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Which Bug Repellents Are Safest to Use?

Jul 18, 2013 05:31 AM EDT
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Bug season is underway with mosquitoes, ticks and other creepy crawlers making their rounds and some may even carry diseases such as West Nile virus and Lyme disease.

To help consumers select a safe bug spray, the Environmental Working Group (EWG) has released a review of common bug spray ingredients that focuses on the efficacy and safety of each. The EWG advise which brands or products are safest to use or eat. In the report, they found that products made with active ingredients registered with the U.S. Environmental Protection Agency and approved by the Centers for Disease Control and Prevention is the safest bet.

Scientific tests have shown that four registered chemicals provide a high level of protection from a number of bug bites, according to the EWG report: Picaridin, IR3535, oil of lemon eucalyptus (and its synthetic derivative known as p-Menthane-3,8-diol, or PMD) and DEET.

Key findings from the report:
• Picaridin isn't odorous and irritating like other chemicals and it provides all-day protection from mosquitoes and ticks at 20% concentration, but it's not as effective as the most common repellent, DEET, some studies show.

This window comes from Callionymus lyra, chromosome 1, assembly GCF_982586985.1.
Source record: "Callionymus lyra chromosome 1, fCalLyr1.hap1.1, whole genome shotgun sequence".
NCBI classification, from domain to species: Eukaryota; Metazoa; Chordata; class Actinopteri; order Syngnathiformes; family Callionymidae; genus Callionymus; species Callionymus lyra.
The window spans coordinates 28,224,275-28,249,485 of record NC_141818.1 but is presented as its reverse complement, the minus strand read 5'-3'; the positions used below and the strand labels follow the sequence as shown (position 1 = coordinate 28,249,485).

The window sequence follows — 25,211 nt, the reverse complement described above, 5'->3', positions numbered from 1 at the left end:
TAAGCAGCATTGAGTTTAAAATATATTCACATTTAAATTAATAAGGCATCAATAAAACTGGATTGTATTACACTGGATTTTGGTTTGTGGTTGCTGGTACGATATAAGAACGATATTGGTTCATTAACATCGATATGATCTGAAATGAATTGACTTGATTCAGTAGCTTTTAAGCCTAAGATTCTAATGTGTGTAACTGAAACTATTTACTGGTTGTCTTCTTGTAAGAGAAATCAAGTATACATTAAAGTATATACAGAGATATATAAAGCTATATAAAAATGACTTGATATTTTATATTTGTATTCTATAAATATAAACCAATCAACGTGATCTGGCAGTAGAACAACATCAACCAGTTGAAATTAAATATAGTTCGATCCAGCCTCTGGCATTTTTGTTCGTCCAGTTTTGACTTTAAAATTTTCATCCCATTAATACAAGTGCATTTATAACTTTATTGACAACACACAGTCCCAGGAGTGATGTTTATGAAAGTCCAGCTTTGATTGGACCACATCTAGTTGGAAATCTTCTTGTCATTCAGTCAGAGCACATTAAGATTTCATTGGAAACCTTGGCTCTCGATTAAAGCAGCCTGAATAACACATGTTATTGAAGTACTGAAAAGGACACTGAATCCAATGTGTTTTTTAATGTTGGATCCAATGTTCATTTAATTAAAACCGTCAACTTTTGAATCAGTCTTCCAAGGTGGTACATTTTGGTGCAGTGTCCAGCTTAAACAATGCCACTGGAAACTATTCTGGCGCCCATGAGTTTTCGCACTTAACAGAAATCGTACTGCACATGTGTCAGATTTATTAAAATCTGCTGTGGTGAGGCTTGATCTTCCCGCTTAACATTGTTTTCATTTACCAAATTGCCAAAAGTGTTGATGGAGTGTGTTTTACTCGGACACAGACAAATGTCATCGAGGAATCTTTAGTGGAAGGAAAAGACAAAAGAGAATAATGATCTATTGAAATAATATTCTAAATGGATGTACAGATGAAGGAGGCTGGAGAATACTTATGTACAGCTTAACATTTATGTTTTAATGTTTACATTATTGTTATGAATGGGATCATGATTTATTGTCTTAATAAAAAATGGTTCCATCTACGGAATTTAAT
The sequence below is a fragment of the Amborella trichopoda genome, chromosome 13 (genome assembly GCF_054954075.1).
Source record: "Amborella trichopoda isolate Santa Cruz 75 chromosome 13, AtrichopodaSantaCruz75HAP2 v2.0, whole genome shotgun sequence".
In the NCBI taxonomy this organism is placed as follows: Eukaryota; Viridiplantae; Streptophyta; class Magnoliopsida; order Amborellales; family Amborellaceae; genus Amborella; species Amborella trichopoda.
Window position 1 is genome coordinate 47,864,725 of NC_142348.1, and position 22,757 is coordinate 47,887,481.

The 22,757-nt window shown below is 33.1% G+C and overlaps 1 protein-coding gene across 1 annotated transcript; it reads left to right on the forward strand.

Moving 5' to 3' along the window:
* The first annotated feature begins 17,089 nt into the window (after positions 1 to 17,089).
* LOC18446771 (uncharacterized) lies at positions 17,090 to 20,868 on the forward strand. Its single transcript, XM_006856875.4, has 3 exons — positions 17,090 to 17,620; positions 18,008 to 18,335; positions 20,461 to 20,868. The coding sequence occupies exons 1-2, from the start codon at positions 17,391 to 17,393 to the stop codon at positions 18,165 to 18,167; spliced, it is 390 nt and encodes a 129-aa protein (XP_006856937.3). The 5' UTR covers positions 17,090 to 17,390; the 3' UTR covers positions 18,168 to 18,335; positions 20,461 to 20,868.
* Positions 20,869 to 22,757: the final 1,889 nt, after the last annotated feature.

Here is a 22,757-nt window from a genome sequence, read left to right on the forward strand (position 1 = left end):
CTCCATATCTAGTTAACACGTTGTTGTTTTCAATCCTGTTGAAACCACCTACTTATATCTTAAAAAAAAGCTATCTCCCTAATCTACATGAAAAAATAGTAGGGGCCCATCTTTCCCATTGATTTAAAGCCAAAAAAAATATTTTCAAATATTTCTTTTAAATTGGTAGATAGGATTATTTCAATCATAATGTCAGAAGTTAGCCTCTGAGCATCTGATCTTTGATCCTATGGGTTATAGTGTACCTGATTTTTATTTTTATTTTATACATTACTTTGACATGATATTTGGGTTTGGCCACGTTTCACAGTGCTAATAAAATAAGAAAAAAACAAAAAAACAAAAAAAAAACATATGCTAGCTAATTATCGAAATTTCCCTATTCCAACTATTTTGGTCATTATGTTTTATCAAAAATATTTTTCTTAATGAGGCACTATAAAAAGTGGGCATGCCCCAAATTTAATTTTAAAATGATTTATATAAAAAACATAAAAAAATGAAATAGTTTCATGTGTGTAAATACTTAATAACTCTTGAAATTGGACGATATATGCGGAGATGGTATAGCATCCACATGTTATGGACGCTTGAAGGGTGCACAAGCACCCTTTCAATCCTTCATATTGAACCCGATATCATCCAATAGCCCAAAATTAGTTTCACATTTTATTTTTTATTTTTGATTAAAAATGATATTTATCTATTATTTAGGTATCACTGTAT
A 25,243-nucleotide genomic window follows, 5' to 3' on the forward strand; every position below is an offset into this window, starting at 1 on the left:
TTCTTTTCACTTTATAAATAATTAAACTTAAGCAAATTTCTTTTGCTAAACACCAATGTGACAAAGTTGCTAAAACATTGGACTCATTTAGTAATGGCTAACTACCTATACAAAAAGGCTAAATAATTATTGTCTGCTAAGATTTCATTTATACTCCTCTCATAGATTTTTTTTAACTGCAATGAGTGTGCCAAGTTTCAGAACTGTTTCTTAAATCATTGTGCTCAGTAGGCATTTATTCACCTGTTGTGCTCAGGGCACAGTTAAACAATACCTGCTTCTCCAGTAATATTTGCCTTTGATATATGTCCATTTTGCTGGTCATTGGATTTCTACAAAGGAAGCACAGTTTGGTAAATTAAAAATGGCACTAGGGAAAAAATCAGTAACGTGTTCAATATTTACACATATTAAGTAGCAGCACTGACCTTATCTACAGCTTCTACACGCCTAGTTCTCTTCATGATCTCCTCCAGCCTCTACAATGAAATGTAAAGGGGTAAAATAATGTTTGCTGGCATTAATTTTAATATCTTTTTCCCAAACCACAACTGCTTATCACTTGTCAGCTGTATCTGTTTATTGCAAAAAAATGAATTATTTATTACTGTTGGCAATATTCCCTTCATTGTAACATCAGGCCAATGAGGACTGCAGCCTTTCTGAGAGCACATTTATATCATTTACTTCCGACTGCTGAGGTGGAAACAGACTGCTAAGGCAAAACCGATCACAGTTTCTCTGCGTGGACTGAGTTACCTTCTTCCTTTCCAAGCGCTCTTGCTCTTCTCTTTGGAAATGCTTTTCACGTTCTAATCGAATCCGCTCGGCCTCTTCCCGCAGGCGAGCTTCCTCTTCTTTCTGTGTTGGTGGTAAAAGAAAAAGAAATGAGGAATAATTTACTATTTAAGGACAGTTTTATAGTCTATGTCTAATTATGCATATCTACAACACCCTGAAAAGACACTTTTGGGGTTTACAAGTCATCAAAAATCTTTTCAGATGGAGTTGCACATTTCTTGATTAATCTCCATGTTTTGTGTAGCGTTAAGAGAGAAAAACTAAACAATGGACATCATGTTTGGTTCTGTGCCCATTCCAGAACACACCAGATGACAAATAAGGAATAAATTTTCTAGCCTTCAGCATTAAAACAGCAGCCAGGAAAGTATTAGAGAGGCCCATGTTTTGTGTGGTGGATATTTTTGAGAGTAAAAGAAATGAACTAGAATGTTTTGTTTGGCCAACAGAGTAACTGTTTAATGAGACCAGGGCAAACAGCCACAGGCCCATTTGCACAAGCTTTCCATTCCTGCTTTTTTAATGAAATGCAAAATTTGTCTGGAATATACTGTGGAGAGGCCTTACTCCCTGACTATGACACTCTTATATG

• DEET is commonly maligned for neurological damage, seizures, and eye irritation, but can provide all-day protection at concentration of 20%-30% against a variety of pests. The EWG says that DEET is a "reasonable" choice when weighed against the consequences of Lyme disease and West Nile virus, adding that the chemical's safety profile is better than assumed. In 1998, the EPA concluded the rate of adverse reactions was very low - 1 per 100 million people.
  • The chemical IR3535 has a good safety profile, but like DEET, it can cause eye irritation, melt plastic, and damage fabric. It's also not effective unless it's used in concentrations higher than 20%.
  • Extracts from the Eucalyptus tree were the most effective botanical ingredient. Though the extract - which has the trade name Oil of Lemon Eucalyptus - can provide up to six hours of protection at 30% concentration, it can irritate lungs and shouldn't be used for children younger than 3.

"We found them all to be safe, especially if people don't overdose on the product," said David Andrews, lead author on the study and a researcher with EWG. "And these chemicals do protect people against a lot of rather nasty insects."

Click here for the safest choices as recommended by the EWG.

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